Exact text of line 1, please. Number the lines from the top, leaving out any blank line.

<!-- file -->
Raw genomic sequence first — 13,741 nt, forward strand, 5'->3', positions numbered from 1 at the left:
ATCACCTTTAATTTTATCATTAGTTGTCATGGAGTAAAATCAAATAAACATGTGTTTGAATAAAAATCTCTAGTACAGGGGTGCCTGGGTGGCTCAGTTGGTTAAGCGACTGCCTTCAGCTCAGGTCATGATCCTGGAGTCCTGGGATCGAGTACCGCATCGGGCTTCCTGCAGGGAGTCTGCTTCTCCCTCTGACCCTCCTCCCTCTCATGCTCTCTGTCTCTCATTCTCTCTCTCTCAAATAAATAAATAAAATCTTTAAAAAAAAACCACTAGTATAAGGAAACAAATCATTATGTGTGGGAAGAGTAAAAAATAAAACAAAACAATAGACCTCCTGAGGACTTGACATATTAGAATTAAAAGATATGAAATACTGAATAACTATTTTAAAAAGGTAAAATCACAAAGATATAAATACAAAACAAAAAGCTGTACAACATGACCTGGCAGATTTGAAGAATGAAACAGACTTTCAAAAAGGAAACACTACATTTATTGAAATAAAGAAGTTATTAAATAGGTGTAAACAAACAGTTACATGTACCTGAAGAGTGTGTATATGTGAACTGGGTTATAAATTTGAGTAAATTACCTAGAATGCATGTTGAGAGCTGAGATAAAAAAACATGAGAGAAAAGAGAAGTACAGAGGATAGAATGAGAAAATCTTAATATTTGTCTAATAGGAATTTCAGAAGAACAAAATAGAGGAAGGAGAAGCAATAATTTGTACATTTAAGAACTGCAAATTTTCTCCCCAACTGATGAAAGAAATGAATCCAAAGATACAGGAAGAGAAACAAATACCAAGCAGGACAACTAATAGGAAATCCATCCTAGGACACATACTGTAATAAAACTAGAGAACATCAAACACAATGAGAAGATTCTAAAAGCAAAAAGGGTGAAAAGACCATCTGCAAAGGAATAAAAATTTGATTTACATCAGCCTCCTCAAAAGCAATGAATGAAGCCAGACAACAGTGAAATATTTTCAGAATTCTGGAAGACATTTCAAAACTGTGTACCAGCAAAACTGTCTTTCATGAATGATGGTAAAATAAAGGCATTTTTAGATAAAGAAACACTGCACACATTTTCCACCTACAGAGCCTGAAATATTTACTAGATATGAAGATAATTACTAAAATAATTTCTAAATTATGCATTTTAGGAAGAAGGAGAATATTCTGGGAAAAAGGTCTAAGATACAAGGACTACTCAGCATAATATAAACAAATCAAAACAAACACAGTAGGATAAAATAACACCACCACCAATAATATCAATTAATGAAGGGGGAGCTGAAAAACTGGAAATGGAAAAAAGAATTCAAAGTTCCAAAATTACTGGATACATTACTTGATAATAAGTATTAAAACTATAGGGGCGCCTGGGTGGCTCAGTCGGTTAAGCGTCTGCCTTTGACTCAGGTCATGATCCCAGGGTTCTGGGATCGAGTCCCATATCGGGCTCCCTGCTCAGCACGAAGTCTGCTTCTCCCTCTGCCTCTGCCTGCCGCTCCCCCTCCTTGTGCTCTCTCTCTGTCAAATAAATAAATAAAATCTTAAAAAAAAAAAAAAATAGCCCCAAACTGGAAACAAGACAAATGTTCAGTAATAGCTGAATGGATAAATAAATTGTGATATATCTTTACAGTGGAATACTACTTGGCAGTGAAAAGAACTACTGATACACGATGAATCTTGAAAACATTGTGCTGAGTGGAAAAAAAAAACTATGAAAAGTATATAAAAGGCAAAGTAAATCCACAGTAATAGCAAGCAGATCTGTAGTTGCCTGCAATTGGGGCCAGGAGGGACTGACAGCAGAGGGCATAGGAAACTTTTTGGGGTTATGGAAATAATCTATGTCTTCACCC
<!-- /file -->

Raw genomic sequence first — 13,741 nt, forward strand, 5'->3', positions numbered from 1 at the left: